By Cyril Tuohy
Insurance carriers working on the next generation of producer technology platforms are focused on smoothing out the “pain points” with brokerage general agencies (BGAs), according to a report by a noted insurance technology analyst.
BGAs remain an important distribution channel for carriers selling life insurance products. Yet, sales have been hampered by inefficiencies surrounding producer recruitment and certification, and paper-based remuneration and incentive payments.
“It is still standard practice to send bulk, nonitemized commission payments to producers and their brokerage general agencies ... forcing the BGA to reconcile the accuracy of its producers’ commission and incentive payments in a very manual, inefficient way,” said Aite Group analyst Todd Eyler.
“It’s common for producers to deal with 10 carriers and they all have different workflows and different systems,” Eyler told InsuranceNewsNet.
For independent agents selling life insurance with products having little differentiation, the inefficiencies remain cumbersome, irritating and labor intensive, said Eyler, author of a report titled, “Next-Generation Insurance Producer Management: The Race is On.”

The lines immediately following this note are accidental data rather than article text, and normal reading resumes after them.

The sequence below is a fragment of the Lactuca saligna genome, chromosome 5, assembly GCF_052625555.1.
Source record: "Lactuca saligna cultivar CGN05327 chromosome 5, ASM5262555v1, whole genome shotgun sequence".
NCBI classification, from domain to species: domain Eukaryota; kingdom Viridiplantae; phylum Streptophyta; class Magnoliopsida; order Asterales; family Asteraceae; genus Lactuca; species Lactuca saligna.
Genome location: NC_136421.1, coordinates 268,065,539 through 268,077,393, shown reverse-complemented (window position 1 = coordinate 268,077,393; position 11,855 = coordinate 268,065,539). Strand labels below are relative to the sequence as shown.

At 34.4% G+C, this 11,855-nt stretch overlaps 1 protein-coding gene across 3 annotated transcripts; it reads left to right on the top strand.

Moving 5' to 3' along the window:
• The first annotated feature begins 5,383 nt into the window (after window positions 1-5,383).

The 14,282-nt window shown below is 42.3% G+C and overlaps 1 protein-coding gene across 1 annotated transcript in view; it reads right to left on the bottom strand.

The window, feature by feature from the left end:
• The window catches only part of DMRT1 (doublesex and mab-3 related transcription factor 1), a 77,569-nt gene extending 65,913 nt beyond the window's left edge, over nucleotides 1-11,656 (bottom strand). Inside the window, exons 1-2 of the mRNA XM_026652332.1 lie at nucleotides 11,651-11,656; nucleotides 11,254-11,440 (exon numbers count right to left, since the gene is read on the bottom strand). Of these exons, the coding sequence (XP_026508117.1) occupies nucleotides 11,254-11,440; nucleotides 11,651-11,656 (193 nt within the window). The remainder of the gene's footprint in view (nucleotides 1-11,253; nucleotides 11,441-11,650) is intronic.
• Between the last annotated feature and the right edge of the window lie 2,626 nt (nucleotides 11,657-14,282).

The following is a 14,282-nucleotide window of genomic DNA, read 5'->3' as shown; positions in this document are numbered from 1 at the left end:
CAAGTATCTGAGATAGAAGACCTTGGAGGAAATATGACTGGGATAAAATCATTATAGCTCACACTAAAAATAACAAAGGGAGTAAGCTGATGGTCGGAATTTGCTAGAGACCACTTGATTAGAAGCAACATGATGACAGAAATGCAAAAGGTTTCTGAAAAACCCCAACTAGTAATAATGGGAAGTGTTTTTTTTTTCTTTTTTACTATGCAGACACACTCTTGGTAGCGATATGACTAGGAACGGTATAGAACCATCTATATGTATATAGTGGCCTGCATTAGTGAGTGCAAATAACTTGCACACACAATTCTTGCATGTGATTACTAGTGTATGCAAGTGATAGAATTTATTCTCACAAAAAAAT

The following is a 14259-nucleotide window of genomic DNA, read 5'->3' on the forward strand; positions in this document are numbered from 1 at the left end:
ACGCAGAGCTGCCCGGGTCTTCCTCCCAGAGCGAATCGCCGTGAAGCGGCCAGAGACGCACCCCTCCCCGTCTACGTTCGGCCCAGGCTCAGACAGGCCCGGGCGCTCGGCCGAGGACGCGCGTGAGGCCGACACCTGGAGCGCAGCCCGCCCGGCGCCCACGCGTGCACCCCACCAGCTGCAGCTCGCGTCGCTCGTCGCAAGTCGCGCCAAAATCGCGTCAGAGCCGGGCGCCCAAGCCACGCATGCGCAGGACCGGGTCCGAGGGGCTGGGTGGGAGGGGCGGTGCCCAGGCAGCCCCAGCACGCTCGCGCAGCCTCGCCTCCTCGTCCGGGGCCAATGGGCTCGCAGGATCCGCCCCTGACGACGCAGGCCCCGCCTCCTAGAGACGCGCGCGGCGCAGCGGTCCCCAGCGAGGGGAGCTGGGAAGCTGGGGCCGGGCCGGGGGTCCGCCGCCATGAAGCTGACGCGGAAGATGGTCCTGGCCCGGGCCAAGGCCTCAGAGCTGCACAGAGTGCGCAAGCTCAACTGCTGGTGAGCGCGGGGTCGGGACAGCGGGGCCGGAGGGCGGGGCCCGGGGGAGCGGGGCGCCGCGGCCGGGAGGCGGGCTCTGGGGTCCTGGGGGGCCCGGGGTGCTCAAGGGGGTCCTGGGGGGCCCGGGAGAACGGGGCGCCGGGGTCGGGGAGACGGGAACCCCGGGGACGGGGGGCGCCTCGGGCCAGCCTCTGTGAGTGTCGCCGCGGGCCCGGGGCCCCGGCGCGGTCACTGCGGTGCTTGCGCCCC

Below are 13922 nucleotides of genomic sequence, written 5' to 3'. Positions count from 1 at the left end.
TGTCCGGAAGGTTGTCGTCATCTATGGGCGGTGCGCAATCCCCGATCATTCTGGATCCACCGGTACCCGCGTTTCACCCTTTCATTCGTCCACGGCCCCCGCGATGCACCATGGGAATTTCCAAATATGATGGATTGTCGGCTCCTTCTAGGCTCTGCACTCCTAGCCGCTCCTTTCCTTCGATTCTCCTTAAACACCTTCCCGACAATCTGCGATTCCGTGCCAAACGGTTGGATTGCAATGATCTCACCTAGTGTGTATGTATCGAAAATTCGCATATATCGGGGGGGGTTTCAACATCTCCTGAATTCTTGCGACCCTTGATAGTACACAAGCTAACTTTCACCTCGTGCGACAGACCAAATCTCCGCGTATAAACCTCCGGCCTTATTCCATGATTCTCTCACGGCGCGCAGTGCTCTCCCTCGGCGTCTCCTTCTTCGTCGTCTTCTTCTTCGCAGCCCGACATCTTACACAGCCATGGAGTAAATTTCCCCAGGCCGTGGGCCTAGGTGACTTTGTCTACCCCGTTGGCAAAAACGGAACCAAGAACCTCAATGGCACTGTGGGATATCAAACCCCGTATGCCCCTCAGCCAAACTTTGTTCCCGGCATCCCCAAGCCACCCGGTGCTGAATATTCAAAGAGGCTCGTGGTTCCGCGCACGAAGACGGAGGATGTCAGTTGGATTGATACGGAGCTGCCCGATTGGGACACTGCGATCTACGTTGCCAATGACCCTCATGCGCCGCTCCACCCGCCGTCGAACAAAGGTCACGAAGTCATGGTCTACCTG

The good news, he said, is that the new distribution technology platforms from companies such as Surance Bay and Vue Software — some of which have been founded by former agents and producers — are designed to address producer certification and remuneration.
In addition to more efficient “onboarding” of, and payments to, agents and producers, the new software platforms integrate new sources of data to help agents target life insurance and annuities, the report said.
New data sources include neighborhood-level demographic information revealing where an annuity might have a high penetration rate.
The technology platforms integrate social media data (giving agents clues to life events) and consumer lifestyle data (predicting health and mortality risk for life insurance) to yield clues to agents and underwriters, Eyler said.
Carriers' adoption of these new platforms will make the agent's job of selling insurance easier, and will help differentiate carriers as many life insurance products evolve into a commodity under the relentless assault of technology, Eyler said.
Annualized premiums, face amounts, and the total number of overall individual life policies shrank by 4 percent, 5 percent and 3 percent respectively in the first half of this year, compared with the year-ago period, according to LIMRA.
Overall individual life sales are made up of universal, variable universal, term and whole life.
Cyril Tuohy is a writer based in Pennsylvania. He has covered the financial services industry for more than 15 years. Cyril may be reached at email@example.com.
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